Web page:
Henry David Thoreau And The Industrial Revolution

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“It’s not what you look at that matters, it’s what you see,” once stated Henry David Thoreau. Thoreau was not famously recognized while he was living; however, as his work matured, he was noticed more and more as a prominent writer and is now cherished by millions of readers. Thoreau's work reflected his rugged individualism and a life lived close to nature; Thoreau protested America's move from an agrarian society to the Industrial Revolution. He deeply influenced the transcendental movement and was the forefather of the subsequent style of the next generation of writers. People who shared his concerns about the changing world were inspired and valued his work, therefore causing his reputation to flourish. Henry David Thoreau’s early…show more content…
This became a concern to Thoreau and many of his colleagues of the transcendentalist movement because American’s values were changing into a materialistic minded culture. The Industrial Revolution dates back to the late 18th and early 19th centuries. Previous to the Industrial Revolution, Americans used basic tools or did everything by hand. A shift in powers took place when urbanization, mass production, and factories seemed to be on everybody's minds (Sattelmeyer). Thoreau and others of his group did not follow in America's’ footsteps. They believed that nature could provide everything one needed to survive. Transcendentalism is a branch of the Unitarianism movement, the dominant religion in Boston and other New England cities during this time period (Finseth). The Unitarian church believed in the idea of one God, yet it rejected the miracles of the Bible and the idea of the trinity. Also, they emphasized rational thought over faith; to Unitarians, God could be discovered within an individual. The philosophy caused Emerson to separate from the church, for he found it too “dogmatic” (Olson 20-22). Transcendentalism derives from parts of platonic idealism, German mysticism, French utopianism, and Hindu scriptures. This movement stressed the instinct rather than intellect; “an eclectic faith rather than a sympathetic philosophy”. Transcendentalism rejected organized religion, biblical authority,…show more content…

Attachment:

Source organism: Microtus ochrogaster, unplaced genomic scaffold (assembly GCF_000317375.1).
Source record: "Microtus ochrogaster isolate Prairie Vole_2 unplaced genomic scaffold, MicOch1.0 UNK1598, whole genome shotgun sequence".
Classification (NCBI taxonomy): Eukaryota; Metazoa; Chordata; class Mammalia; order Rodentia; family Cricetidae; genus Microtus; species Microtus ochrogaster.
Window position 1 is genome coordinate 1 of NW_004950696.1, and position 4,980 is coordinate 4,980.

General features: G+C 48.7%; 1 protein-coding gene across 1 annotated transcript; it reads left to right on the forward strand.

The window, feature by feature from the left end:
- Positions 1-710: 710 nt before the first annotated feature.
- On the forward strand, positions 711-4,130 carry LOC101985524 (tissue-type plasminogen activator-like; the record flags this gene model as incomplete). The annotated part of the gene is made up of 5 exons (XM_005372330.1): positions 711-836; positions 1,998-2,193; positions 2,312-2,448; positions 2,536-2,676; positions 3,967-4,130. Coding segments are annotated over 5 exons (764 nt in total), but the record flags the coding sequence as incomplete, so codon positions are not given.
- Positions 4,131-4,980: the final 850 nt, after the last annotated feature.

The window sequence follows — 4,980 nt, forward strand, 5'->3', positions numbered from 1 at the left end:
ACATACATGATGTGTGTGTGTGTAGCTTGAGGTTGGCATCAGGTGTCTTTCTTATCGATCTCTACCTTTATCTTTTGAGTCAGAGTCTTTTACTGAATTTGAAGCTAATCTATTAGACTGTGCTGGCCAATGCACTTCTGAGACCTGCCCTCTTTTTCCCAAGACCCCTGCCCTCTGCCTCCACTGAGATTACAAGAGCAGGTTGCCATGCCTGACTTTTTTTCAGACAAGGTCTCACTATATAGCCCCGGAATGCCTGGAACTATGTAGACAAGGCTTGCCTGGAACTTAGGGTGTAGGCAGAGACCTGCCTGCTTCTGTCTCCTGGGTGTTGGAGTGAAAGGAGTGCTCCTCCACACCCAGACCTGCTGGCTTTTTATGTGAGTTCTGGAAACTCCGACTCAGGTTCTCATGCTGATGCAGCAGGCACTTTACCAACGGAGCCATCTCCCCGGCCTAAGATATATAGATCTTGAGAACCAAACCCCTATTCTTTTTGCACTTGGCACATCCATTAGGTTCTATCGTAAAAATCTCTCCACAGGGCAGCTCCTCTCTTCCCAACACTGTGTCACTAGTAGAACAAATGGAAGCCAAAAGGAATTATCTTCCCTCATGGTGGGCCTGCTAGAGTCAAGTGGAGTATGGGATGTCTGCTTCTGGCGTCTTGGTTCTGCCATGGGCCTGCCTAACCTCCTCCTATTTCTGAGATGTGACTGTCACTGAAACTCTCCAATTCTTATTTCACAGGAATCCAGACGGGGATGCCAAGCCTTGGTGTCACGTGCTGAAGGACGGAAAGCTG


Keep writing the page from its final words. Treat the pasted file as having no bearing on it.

Along the way, his self-enlightenment and discoveries in the natural world advanced the cause of civil rights, the values of simplicity, and the importance of conservation (Olson 93). During a period of revolution, America endeavored to change from the cultivation of small farms to mass production and an industrial lifestyle. Along with this modification, came a clash of opinions. There were the supporters of Thoreau who believed that nature provided everything man needed to survive, and then there were those who complied with this new change. Without the perturbed supporters, Thoreau would not have been as universally recognized and valued as he is

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